In uncertain times like the current pandemic, it’s probably more important than ever to plan for the future but it's not an easy thing to do. While many consider a will to document their assets and heirs, the probate process can cost loved ones valuable time and money. Establishing a trust allows you to control your assets and name a beneficiary to oversee the administration of your property in case of incapacitation or death. This allows your estate to bypass the probate process, making it easier for those you leave behind.
The Orantes Law Firm has been helping people with estate planning matters to safeguard their property, benefits, and assets in the event of any unforeseen and unfortunate turn of events. It’s never too early to start your estate planning. We have the experience and knowledge you need to establish a comprehensive trust that protects your assets and your family. Contact us today for a free consultation.
The Orantes Law firm proudly serves clients throughout Los Angeles and Orange Counties in California.
Estate Planning Using Trusts in CA
Many people might believe that just executing a will is enough to care for their estate and its inheritance. However, a will alone may be not sufficient in protecting your assets. Most notably, wills go through probate which is a public process of disclosure in which the will can be challenged on technical and other grounds and even modified or disallowed.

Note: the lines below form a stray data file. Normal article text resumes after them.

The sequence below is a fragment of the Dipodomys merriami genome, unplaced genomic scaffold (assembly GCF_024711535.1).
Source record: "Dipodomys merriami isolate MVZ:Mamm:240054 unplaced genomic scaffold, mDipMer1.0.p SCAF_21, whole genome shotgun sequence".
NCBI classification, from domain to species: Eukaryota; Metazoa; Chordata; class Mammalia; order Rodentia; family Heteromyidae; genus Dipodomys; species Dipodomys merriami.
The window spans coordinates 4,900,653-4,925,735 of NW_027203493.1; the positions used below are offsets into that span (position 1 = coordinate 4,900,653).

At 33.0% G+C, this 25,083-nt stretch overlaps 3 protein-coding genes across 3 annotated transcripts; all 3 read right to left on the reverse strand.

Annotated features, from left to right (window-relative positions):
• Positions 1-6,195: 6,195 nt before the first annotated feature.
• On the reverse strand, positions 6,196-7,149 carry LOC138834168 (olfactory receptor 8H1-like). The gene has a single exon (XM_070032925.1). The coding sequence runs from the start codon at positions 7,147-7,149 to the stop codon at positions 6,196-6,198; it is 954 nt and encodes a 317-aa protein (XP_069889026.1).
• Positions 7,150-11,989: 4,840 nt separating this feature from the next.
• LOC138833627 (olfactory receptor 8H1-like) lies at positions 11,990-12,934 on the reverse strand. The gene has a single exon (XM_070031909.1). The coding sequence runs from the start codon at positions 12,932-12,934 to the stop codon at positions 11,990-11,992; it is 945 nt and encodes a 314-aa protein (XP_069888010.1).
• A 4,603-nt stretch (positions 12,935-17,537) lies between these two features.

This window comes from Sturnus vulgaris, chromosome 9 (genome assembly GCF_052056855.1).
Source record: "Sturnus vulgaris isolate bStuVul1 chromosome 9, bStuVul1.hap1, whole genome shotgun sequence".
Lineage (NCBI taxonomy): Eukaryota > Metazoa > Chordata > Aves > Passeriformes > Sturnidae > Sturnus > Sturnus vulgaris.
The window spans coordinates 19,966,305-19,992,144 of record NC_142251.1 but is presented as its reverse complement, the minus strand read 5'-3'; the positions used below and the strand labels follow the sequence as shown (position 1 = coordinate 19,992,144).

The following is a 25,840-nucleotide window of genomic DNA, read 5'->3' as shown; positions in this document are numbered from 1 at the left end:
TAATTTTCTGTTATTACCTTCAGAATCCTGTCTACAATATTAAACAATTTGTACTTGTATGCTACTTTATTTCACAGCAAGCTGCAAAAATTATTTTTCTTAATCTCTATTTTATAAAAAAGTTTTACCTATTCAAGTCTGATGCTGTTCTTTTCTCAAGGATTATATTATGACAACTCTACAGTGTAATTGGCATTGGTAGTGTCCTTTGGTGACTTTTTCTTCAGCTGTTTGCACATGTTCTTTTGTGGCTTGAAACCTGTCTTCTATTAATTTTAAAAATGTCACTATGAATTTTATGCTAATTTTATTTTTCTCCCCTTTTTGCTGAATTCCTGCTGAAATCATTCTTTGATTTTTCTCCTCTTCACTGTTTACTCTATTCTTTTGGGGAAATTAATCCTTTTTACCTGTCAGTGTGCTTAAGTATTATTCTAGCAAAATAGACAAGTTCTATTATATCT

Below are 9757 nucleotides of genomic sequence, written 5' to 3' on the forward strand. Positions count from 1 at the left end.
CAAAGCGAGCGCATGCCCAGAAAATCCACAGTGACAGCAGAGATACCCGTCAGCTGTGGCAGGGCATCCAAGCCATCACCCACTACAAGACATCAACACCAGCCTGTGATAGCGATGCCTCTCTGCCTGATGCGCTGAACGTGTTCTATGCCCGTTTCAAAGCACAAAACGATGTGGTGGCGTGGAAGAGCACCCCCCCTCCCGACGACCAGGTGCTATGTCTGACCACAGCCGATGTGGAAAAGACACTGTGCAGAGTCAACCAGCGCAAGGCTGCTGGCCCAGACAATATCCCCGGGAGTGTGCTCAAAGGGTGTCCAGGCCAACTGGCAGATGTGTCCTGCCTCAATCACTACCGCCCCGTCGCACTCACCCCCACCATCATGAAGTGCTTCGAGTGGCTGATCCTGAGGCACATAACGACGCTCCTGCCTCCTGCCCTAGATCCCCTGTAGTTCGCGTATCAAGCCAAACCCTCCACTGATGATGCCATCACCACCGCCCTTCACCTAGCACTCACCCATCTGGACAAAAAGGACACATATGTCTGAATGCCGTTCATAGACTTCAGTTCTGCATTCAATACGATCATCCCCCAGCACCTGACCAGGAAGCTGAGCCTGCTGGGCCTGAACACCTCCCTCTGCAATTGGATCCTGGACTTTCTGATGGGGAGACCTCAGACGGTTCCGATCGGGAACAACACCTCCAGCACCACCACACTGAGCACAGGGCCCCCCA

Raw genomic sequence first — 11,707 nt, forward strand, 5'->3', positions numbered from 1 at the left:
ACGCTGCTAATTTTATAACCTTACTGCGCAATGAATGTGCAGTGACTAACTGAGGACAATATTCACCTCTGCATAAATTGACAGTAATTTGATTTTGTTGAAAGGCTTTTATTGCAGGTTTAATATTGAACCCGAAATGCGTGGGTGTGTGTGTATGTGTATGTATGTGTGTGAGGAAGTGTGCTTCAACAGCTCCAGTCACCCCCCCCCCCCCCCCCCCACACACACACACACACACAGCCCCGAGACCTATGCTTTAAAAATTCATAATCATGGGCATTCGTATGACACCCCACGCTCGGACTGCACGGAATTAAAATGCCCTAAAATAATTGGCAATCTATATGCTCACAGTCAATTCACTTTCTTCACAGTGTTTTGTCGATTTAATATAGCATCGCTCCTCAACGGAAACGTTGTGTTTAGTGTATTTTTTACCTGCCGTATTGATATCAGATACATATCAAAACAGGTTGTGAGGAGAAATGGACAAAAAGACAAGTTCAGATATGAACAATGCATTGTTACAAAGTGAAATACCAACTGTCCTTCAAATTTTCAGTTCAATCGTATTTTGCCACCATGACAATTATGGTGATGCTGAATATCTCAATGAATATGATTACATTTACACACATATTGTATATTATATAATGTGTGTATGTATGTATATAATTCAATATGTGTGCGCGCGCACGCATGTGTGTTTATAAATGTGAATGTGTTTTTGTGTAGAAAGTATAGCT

There is another tool that allows you to overcome some shortfalls of a will. A trust is an arrangement in which one party (trustor), appoints another party (trustee), to hold legal title to property or assets for those that will inherit the assets (beneficiary). Generally, the person establishing the trust will name themselves as the trustee of their own estate until the time they become incapacitated or die. This allows them to maintain full control over all property held in trust.
Living trusts, also known as revocable trusts, allow the trustee to change the terms at will, up until the point of incapacitation or death. In contrast, irrevocable trusts are permanent. The only way to change their terms is with the permission of the beneficiaries.